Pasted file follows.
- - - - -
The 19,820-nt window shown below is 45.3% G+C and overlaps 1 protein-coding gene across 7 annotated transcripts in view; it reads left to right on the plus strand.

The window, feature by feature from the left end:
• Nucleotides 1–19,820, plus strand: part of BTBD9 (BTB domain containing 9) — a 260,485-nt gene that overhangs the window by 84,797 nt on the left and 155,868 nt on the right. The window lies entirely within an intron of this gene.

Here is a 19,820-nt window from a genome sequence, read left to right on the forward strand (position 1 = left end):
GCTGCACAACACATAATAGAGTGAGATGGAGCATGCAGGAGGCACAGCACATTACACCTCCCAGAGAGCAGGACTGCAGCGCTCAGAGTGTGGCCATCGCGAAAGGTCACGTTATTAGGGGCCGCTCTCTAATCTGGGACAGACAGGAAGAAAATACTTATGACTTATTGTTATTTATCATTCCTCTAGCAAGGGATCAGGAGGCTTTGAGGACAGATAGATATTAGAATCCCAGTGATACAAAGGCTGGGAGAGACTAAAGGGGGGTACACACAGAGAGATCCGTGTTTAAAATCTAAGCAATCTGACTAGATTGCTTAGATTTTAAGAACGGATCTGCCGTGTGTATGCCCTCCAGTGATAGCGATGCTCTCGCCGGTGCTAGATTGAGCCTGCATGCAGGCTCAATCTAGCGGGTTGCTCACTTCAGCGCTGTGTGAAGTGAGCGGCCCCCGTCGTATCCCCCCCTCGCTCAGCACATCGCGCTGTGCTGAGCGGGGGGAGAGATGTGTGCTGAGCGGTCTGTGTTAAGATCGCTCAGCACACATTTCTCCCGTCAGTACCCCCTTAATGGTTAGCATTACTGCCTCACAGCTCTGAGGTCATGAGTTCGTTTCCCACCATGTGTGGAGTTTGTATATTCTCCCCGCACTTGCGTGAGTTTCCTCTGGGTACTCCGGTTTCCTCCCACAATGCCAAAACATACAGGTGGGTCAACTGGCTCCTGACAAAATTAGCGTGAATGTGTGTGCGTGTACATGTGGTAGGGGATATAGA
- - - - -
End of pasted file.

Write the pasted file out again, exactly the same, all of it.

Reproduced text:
The 19,820-nt window shown below is 45.3% G+C and overlaps 1 protein-coding gene across 7 annotated transcripts in view; it reads left to right on the plus strand.

The window, feature by feature from the left end:
• Nucleotides 1–19,820, plus strand: part of BTBD9 (BTB domain containing 9) — a 260,485-nt gene that overhangs the window by 84,797 nt on the left and 155,868 nt on the right. The window lies entirely within an intron of this gene.

Here is a 19,820-nt window from a genome sequence, read left to right on the forward strand (position 1 = left end):
GCTGCACAACACATAATAGAGTGAGATGGAGCATGCAGGAGGCACAGCACATTACACCTCCCAGAGAGCAGGACTGCAGCGCTCAGAGTGTGGCCATCGCGAAAGGTCACGTTATTAGGGGCCGCTCTCTAATCTGGGACAGACAGGAAGAAAATACTTATGACTTATTGTTATTTATCATTCCTCTAGCAAGGGATCAGGAGGCTTTGAGGACAGATAGATATTAGAATCCCAGTGATACAAAGGCTGGGAGAGACTAAAGGGGGGTACACACAGAGAGATCCGTGTTTAAAATCTAAGCAATCTGACTAGATTGCTTAGATTTTAAGAACGGATCTGCCGTGTGTATGCCCTCCAGTGATAGCGATGCTCTCGCCGGTGCTAGATTGAGCCTGCATGCAGGCTCAATCTAGCGGGTTGCTCACTTCAGCGCTGTGTGAAGTGAGCGGCCCCCGTCGTATCCCCCCCTCGCTCAGCACATCGCGCTGTGCTGAGCGGGGGGAGAGATGTGTGCTGAGCGGTCTGTGTTAAGATCGCTCAGCACACATTTCTCCCGTCAGTACCCCCTTAATGGTTAGCATTACTGCCTCACAGCTCTGAGGTCATGAGTTCGTTTCCCACCATGTGTGGAGTTTGTATATTCTCCCCGCACTTGCGTGAGTTTCCTCTGGGTACTCCGGTTTCCTCCCACAATGCCAAAACATACAGGTGGGTCAACTGGCTCCTGACAAAATTAGCGTGAATGTGTGTGCGTGTACATGTGGTAGGGGATATAGA